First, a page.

Irwin Rubin (1930-2006) was an American artist, teacher, and collector. Rubin was born in Brooklyn, NY and attended The Cooper Union’s School of Art from 1948-1952. He went on to study with Josef Albers at the Yale University School of Art, where he received his BFA and MFA in 1953 and 1956 respectively. At Yale he focused on paper collage, and elements of his thesis inquiry into “Permanency and Collage” were later developed for publication in Arts Magazine, and for the book Artists at Work by Bernard Chaet.
Irwin Rubin at his desk, c. late 1950s
Irwin Rubin's Untitled Paper Collage, n.d. (c. late 1950s), published in Bernard Chaet's Artists at Work, (Webb Books, 1960)
In the late 1950s Rubin expanded his two-dimensional paper collage practice, incorporating cardboard and wood to create works in low relief. By 1960 he created his first painted wood constructions to further explore the possibility of using color three dimensionally. His early constructions feature grid-based compositions in which the frontal planes are painted white and the side planes reveal bright primary hues. He expanded on his constructions throughout the decade, adopting a variety of color palettes and visual referents, from architectural facades to psychedelic lollypop worlds.
Irwin Rubin with three Untitled Collages (1958-1959) and gold stars, at a McGraw Hill Publishing Co. art competition, May 1960
Irwin Rubin's Construction #4, 1960, exhibited in New Forms — New Media II at the Martha Jackson Gallery
Rubin’s work from the early 1960s was associated with the Neo-Dada movement and was included in the New Forms — New Media exhibitions at the Martha Jackson Gallery, New York, NY. His collages and constructions were also featured in group shows at the Stable Gallery, Byron Gallery, and Bertha Schaefer Gallery, all in New York City. National and international exhibition venues include: Gallerie Iris Clert, Paris, France; the Pace Gallery, Boston, MA; the Walker Art Center, Minneapolis, MN; the Baltimore Museum of Art, Baltimore, MD; the Museum of Art, Rhode Island School of Design, Providence, RI; and the Aldrich Contemporary Art Museum, Ridgefield, CT. Rubin’s Construction #21 was featured in Wit and Whimsy in Twentieth Century Art, a traveling exhibition organized by the American Federation of Arts, mounted at nine museums and university galleries throughout the United States. Rubin’s work is held in the permanent collections of the Yale University Art Gallery, the RISD Museum, the Cooper Hewitt Smithsonian Design Museum, and the Sheldon Museum in Lincoln, NE.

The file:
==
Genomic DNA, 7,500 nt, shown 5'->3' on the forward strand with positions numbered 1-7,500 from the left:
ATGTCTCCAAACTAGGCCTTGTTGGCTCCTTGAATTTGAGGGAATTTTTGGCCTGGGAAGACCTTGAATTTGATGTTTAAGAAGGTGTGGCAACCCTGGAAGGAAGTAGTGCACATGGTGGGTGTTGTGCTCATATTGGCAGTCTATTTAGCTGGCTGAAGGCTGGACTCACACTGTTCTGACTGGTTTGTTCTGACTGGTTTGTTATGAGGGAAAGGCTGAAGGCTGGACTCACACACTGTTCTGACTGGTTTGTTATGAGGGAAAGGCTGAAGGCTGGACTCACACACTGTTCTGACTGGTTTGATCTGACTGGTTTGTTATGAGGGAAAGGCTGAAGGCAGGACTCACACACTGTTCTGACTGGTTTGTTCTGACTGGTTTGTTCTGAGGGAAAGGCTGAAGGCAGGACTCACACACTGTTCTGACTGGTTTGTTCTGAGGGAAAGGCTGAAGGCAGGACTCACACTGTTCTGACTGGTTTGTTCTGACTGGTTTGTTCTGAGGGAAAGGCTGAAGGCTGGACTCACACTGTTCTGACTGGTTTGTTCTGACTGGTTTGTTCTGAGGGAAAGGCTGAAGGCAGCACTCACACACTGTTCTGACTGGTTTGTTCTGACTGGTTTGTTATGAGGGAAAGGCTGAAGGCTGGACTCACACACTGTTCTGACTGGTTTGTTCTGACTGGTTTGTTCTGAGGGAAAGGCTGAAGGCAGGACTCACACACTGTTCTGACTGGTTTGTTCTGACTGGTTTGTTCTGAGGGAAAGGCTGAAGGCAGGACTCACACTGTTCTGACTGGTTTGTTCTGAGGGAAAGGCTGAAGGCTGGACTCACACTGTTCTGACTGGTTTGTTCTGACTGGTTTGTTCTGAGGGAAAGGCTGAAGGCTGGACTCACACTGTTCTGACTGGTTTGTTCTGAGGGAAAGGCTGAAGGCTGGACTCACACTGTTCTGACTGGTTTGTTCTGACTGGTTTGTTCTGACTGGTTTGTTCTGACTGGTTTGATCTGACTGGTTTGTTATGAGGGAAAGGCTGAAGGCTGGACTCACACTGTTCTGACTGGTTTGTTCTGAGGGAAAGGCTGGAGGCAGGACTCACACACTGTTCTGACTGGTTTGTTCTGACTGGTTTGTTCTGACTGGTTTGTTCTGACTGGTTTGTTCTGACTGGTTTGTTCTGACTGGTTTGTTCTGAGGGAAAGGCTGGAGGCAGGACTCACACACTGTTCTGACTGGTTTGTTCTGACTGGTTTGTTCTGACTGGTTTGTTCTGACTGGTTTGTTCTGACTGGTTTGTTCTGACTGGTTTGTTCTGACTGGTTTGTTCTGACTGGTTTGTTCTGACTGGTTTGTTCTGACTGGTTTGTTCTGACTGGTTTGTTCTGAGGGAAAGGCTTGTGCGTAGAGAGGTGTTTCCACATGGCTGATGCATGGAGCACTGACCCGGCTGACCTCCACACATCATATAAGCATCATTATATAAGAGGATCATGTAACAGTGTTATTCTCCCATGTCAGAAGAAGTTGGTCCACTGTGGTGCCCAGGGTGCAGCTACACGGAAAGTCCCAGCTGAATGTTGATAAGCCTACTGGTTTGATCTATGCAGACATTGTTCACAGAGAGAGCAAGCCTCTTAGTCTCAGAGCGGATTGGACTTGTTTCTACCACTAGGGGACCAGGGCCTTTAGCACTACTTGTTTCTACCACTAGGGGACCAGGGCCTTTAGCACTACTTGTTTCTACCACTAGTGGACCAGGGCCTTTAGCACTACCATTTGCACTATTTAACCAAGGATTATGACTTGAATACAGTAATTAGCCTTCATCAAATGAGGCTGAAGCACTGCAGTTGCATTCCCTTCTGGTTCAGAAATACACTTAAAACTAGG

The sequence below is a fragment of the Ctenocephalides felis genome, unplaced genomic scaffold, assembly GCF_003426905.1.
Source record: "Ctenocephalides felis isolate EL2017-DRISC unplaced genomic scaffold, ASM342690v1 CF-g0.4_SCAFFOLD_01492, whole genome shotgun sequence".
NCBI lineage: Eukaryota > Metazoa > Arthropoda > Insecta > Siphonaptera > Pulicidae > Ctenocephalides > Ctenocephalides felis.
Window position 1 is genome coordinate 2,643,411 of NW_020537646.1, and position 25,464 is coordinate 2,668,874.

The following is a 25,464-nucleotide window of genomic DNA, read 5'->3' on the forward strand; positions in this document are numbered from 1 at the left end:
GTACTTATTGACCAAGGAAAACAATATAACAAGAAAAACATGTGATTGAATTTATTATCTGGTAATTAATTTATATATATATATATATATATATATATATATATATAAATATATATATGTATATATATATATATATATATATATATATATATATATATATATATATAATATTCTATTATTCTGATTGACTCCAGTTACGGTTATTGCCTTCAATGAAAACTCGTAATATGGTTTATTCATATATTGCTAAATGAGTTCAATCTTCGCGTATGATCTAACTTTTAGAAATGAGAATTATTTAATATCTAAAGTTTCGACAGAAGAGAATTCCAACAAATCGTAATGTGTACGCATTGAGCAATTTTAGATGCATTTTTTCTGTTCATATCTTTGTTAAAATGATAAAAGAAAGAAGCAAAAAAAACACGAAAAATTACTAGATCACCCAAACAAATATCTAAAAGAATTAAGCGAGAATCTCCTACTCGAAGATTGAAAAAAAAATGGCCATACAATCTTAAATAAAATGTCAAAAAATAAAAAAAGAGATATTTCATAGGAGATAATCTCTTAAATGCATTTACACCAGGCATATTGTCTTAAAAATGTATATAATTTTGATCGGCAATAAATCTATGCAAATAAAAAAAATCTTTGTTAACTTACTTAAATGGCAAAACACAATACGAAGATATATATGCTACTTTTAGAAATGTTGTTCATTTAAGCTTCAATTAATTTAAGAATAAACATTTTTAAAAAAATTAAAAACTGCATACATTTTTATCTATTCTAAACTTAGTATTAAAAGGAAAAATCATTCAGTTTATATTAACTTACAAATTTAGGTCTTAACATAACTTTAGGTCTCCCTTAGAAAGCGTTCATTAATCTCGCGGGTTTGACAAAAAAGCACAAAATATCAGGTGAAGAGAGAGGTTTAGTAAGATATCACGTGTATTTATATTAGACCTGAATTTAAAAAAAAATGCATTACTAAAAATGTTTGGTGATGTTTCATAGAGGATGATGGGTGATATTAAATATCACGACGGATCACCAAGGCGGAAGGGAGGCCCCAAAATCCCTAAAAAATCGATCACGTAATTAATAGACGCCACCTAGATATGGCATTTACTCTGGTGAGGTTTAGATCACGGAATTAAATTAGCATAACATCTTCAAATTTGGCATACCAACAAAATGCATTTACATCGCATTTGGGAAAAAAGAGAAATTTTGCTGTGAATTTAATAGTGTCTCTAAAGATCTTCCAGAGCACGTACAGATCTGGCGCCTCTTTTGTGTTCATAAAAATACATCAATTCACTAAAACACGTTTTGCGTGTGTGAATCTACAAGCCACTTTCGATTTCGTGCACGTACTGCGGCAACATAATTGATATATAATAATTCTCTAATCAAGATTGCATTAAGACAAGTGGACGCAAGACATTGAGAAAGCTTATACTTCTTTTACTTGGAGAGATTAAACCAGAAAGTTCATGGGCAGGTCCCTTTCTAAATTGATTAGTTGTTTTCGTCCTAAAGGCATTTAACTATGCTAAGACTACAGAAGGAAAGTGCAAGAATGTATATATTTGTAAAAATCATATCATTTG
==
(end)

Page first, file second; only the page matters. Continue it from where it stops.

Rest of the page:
Irwin Rubin's Construction #21, 1961
Rubin taught color theory, drawing, and two-dimensional design for nearly half a century. He held posts at the School of Architecture, University of Texas, Austin, TX (1955); the Department of Art, Florida State University, Tallahassee, FL (1956-1958); and Pratt Institute, New York, NY (1964-1967). From 1967 to 1974 Rubin taught freehand drawing and color to architecture students at Cooper Union. From 1971-2001 he taught foundation and advanced color theory, drawing, and design at The Cooper Union School of Art. Works form his Freehand Drawing course were featured in Education of an Architect: A Point of View, a 1971 Museum of Modern Art exhibition and catalog showcasing projects by Cooper Union architecture students from 1964-1971. His teachings and students’ drawings are also included in Cynthia Dantzic’s Design Dimensions: An Introduction to the Visual Surface (Prentice Hall, 1990) and in Alexander Caragonne’s The Texas Rangers: Notes from an Architectural Underground, (MIT Press, 1995).
Problem 1: Make one color look like two or more, Irwin Rubin in his signature gray shirt, teaching Color Theory at Cooper Union, c. late 1980s — 1990s
Rubin amassed a collection of antiques, antiquities, and oddities throughout his adult life. His interest in collecting emerged out of weekly childhood visits to the Brooklyn Museum, a National Geographic subscription, and a 1941 encounter with the Hearst Family Collection at Gimbels Department Store. As a young man he had an informal mentorship with H. Khan Monif, a renowned dealer of Islamic art and illuminated manuscripts.
Guided by color and an attention to craftsmanship, rather than following any one area of specialization, Rubin’s collection included Persian calligraphy and miniatures, Native American baskets, Kachina dolls, buttons, stick pins, folk art, Victorian furniture, and Victorian miniatures. Rubin considered two historic houses that he lived in and worked to restore — an 1880s neo-Grec brownstone in Park Slope, and Brambleworth, an 1847 stone Gothic Revival cottage in Mount Kisco, NY — as part of his collection. Rubin was fascinated by all things miniature — the smaller the better — and his unfulfilled dream was to build a miniature museum.